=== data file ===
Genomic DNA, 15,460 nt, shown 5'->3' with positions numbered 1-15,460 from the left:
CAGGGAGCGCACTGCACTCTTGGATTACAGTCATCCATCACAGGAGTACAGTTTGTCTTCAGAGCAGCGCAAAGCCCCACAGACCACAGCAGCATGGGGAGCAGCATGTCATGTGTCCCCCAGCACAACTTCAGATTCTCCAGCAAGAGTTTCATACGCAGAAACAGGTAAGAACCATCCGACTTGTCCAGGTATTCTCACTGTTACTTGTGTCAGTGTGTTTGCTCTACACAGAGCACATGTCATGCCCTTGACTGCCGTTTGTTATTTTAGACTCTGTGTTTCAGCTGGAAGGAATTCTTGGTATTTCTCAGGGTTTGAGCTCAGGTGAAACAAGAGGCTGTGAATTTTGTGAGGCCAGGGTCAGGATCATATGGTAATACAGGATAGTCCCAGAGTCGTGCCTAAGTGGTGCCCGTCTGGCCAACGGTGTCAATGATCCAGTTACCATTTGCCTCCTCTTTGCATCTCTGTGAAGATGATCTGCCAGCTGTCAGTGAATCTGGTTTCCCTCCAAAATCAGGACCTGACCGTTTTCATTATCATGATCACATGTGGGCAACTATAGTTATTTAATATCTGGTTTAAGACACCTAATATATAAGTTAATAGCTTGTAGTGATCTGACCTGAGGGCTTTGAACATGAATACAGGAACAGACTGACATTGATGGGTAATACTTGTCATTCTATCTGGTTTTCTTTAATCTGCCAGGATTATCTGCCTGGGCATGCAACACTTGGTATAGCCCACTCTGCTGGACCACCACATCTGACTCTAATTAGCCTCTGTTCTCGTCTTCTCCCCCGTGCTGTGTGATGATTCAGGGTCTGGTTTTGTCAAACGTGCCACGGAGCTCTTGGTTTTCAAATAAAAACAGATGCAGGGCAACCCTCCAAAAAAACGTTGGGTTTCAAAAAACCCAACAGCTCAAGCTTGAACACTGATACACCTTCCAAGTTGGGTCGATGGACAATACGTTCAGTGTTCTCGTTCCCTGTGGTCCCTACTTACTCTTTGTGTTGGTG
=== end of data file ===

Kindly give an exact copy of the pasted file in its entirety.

Genomic DNA, 15,460 nt, shown 5'->3' with positions numbered 1-15,460 from the left:
CAGGGAGCGCACTGCACTCTTGGATTACAGTCATCCATCACAGGAGTACAGTTTGTCTTCAGAGCAGCGCAAAGCCCCACAGACCACAGCAGCATGGGGAGCAGCATGTCATGTGTCCCCCAGCACAACTTCAGATTCTCCAGCAAGAGTTTCATACGCAGAAACAGGTAAGAACCATCCGACTTGTCCAGGTATTCTCACTGTTACTTGTGTCAGTGTGTTTGCTCTACACAGAGCACATGTCATGCCCTTGACTGCCGTTTGTTATTTTAGACTCTGTGTTTCAGCTGGAAGGAATTCTTGGTATTTCTCAGGGTTTGAGCTCAGGTGAAACAAGAGGCTGTGAATTTTGTGAGGCCAGGGTCAGGATCATATGGTAATACAGGATAGTCCCAGAGTCGTGCCTAAGTGGTGCCCGTCTGGCCAACGGTGTCAATGATCCAGTTACCATTTGCCTCCTCTTTGCATCTCTGTGAAGATGATCTGCCAGCTGTCAGTGAATCTGGTTTCCCTCCAAAATCAGGACCTGACCGTTTTCATTATCATGATCACATGTGGGCAACTATAGTTATTTAATATCTGGTTTAAGACACCTAATATATAAGTTAATAGCTTGTAGTGATCTGACCTGAGGGCTTTGAACATGAATACAGGAACAGACTGACATTGATGGGTAATACTTGTCATTCTATCTGGTTTTCTTTAATCTGCCAGGATTATCTGCCTGGGCATGCAACACTTGGTATAGCCCACTCTGCTGGACCACCACATCTGACTCTAATTAGCCTCTGTTCTCGTCTTCTCCCCCGTGCTGTGTGATGATTCAGGGTCTGGTTTTGTCAAACGTGCCACGGAGCTCTTGGTTTTCAAATAAAAACAGATGCAGGGCAACCCTCCAAAAAAACGTTGGGTTTCAAAAAACCCAACAGCTCAAGCTTGAACACTGATACACCTTCCAAGTTGGGTCGATGGACAATACGTTCAGTGTTCTCGTTCCCTGTGGTCCCTACTTACTCTTTGTGTTGGTG